Among his novels, “Lion Country” was a finalist for the 1972 National Book Award and “Godric” a finalist for the 1981 Pulitzer Prize for fiction. His short story “The Tiger,” published in The New Yorker, took third prize in the O. Henry Awards in 1955.
Listening to one’s life became a theme in his work, because, he said in a 1989 appearance on the Chicago Sunday Evening Club, if there was a God and if God were as concerned with the world and involved in it as Christianity says, then surely one of the most powerful ways God speaks to people is in what happens to them.
That’s something bestselling memoirist Anne Lamott, a progressive Christian who wrote the introduction to the 2016 book “Buechner 101,” has said she took away from Buechner’s writing.
It gave Lamott the confidence, after paying attention to her own life, “to share that with my readers and to trust that that is ultimately all we have to share with one another — is our truth in our very own voice,” she said in a YouTube video posted by the Frederick Buechner Center to mark Buechner’s 90th birthday.
While Buechner was ordained in a progressive mainline Protestant denomination, his fans also included Catholics and conservative evangelicals.
Russell Moore, the former head of the Southern Baptist Convention‘s Ethics & Religious Liberty Commission who recently was named editor in chief of Christianity Today, credited Buechner’s writing with making him a better evangelical in a 2017 commentary for the magazine.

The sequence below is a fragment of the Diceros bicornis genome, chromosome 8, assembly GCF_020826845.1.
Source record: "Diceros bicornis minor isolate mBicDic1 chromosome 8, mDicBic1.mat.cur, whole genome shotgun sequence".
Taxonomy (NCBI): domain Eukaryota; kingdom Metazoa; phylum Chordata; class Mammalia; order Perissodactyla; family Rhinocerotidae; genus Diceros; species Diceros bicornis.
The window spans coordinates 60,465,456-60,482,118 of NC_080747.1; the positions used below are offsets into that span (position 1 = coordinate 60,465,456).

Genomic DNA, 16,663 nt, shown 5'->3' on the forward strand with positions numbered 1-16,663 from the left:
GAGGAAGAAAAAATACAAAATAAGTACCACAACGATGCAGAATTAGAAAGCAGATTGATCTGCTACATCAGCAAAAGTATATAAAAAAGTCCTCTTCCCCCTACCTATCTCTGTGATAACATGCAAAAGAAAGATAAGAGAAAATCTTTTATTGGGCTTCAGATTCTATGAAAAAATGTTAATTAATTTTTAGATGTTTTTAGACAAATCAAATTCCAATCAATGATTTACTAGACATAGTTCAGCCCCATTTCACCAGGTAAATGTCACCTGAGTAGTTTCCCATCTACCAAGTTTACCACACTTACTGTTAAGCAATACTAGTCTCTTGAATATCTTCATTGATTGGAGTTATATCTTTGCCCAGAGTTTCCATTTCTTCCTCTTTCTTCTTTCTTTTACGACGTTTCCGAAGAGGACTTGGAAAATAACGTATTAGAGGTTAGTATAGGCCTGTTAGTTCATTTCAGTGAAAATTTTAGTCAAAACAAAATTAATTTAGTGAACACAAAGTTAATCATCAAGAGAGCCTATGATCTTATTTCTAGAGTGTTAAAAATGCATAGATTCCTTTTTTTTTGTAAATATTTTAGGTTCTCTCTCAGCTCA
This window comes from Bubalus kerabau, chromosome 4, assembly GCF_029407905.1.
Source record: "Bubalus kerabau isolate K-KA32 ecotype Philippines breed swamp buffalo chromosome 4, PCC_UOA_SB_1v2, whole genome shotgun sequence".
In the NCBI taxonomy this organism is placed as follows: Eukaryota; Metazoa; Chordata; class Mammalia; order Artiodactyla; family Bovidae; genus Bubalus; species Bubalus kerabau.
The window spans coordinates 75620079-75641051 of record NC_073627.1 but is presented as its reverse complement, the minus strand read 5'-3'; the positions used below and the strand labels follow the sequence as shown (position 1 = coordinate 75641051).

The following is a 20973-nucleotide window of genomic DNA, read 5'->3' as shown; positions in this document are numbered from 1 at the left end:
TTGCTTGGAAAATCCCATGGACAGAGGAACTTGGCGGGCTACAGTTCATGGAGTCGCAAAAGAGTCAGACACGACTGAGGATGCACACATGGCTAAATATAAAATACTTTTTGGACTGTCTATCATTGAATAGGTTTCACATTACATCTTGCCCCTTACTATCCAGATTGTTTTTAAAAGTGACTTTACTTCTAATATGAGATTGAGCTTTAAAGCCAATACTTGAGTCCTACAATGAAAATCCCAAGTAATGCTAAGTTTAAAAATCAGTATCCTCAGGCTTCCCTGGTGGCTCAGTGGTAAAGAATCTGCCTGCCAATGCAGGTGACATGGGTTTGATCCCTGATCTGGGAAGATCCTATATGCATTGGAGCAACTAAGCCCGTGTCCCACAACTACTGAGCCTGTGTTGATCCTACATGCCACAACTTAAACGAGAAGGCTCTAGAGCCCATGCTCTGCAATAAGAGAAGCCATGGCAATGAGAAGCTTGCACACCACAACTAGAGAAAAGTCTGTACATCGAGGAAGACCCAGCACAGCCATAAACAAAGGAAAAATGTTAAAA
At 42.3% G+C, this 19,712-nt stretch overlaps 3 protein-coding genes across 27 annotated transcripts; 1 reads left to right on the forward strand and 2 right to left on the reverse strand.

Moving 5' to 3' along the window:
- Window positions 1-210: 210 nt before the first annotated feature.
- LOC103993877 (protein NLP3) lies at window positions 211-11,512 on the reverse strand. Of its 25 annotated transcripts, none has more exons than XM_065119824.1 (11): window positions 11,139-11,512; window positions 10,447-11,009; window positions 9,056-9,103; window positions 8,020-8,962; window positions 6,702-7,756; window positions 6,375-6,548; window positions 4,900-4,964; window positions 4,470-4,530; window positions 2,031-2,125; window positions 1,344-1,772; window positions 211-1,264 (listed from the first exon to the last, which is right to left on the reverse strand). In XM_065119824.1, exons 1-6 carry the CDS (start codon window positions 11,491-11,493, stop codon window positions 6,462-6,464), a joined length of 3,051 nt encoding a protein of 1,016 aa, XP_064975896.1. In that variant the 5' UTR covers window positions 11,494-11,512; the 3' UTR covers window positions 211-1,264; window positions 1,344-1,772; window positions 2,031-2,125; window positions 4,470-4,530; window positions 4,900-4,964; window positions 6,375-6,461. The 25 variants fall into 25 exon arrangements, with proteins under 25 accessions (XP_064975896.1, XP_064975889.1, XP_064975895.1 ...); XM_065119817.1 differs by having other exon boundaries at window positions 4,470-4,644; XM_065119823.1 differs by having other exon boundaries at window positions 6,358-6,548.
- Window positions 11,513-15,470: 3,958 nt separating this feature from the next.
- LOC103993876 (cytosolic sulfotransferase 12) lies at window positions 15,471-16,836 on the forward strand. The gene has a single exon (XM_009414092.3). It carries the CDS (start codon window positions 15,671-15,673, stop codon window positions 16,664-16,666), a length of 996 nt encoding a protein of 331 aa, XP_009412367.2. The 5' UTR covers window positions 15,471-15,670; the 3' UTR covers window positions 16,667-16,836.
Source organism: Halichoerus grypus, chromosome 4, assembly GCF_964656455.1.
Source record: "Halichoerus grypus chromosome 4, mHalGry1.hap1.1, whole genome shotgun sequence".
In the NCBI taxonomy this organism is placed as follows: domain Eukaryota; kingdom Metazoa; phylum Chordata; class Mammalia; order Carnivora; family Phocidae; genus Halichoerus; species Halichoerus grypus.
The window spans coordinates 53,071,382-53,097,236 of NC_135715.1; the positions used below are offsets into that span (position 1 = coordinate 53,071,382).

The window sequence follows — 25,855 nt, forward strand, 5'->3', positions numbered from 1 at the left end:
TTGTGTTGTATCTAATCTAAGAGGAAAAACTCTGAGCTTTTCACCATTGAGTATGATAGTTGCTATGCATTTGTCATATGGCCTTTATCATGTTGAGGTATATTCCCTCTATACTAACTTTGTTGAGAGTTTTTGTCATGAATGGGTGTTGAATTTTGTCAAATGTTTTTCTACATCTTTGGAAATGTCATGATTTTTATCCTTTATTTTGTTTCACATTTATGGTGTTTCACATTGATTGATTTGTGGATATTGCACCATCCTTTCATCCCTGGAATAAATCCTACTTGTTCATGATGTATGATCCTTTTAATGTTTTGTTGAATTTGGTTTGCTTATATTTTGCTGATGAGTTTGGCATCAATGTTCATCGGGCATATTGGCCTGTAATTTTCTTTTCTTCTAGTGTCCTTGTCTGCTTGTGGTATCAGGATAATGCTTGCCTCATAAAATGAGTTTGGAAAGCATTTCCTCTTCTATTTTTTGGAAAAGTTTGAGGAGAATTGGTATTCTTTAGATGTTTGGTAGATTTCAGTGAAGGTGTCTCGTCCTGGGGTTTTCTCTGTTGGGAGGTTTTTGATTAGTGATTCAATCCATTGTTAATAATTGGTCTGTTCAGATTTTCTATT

“J. Gresham Machen and Carl F. H. Henry taught me that I needn’t put my mind in a blind trust in order to follow Jesus. Buechner taught me the same about my imagination,” Moore wrote.
The Rev. James Martin, editor at large of America Media, said in another YouTube video posted by the Frederick Buechner Center that the author was “instrumental in my early days as a Jesuit.”
On Monday, Martin tweeted, “I’m so sorry to hear of the death of Frederick Buechner, who led a long and fruitful life and was one of my favorite spiritual writers. ‘The Sacred Journey’ is one of the most beautiful spiritual memoirs ever written. May he rest in peace with the God he loved for so long.”
Buechner, who split his time between Vermont and Florida, is survived by his wife, Judith Buechner, three daughters, a son-in-law and 10 grandchildren.
This article originally appeared at ReligionNews.com.